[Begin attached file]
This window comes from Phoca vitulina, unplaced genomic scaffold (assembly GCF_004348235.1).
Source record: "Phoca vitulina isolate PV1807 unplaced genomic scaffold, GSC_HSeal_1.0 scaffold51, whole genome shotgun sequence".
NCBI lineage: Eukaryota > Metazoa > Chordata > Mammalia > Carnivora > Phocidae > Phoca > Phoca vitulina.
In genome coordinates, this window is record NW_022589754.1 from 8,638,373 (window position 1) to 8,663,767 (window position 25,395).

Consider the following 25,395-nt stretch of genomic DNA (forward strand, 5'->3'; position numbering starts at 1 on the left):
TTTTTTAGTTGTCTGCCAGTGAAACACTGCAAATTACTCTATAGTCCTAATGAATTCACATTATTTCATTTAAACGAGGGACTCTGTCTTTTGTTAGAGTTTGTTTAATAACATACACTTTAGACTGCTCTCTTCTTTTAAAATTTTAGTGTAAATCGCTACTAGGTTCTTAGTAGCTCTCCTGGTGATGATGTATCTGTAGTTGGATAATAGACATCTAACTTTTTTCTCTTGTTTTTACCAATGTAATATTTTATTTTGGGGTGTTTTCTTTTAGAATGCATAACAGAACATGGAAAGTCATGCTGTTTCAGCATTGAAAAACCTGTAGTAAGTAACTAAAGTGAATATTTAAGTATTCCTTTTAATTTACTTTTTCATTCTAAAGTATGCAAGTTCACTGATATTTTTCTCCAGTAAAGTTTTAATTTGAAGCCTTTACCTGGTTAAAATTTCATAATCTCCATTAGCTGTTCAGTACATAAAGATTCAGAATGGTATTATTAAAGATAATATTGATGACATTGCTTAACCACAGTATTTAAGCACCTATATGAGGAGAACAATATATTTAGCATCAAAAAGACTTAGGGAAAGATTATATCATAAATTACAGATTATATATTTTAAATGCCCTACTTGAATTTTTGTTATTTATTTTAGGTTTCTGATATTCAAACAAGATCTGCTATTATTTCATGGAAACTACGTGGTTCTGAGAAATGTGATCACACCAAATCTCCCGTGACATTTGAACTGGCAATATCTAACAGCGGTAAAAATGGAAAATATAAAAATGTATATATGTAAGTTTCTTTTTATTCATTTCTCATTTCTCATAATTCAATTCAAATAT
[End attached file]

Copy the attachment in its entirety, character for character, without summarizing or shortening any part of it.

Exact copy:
This window comes from Phoca vitulina, unplaced genomic scaffold (assembly GCF_004348235.1).
Source record: "Phoca vitulina isolate PV1807 unplaced genomic scaffold, GSC_HSeal_1.0 scaffold51, whole genome shotgun sequence".
NCBI lineage: Eukaryota > Metazoa > Chordata > Mammalia > Carnivora > Phocidae > Phoca > Phoca vitulina.
In genome coordinates, this window is record NW_022589754.1 from 8,638,373 (window position 1) to 8,663,767 (window position 25,395).

Consider the following 25,395-nt stretch of genomic DNA (forward strand, 5'->3'; position numbering starts at 1 on the left):
TTTTTTAGTTGTCTGCCAGTGAAACACTGCAAATTACTCTATAGTCCTAATGAATTCACATTATTTCATTTAAACGAGGGACTCTGTCTTTTGTTAGAGTTTGTTTAATAACATACACTTTAGACTGCTCTCTTCTTTTAAAATTTTAGTGTAAATCGCTACTAGGTTCTTAGTAGCTCTCCTGGTGATGATGTATCTGTAGTTGGATAATAGACATCTAACTTTTTTCTCTTGTTTTTACCAATGTAATATTTTATTTTGGGGTGTTTTCTTTTAGAATGCATAACAGAACATGGAAAGTCATGCTGTTTCAGCATTGAAAAACCTGTAGTAAGTAACTAAAGTGAATATTTAAGTATTCCTTTTAATTTACTTTTTCATTCTAAAGTATGCAAGTTCACTGATATTTTTCTCCAGTAAAGTTTTAATTTGAAGCCTTTACCTGGTTAAAATTTCATAATCTCCATTAGCTGTTCAGTACATAAAGATTCAGAATGGTATTATTAAAGATAATATTGATGACATTGCTTAACCACAGTATTTAAGCACCTATATGAGGAGAACAATATATTTAGCATCAAAAAGACTTAGGGAAAGATTATATCATAAATTACAGATTATATATTTTAAATGCCCTACTTGAATTTTTGTTATTTATTTTAGGTTTCTGATATTCAAACAAGATCTGCTATTATTTCATGGAAACTACGTGGTTCTGAGAAATGTGATCACACCAAATCTCCCGTGACATTTGAACTGGCAATATCTAACAGCGGTAAAAATGGAAAATATAAAAATGTATATATGTAAGTTTCTTTTTATTCATTTCTCATTTCTCATAATTCAATTCAAATAT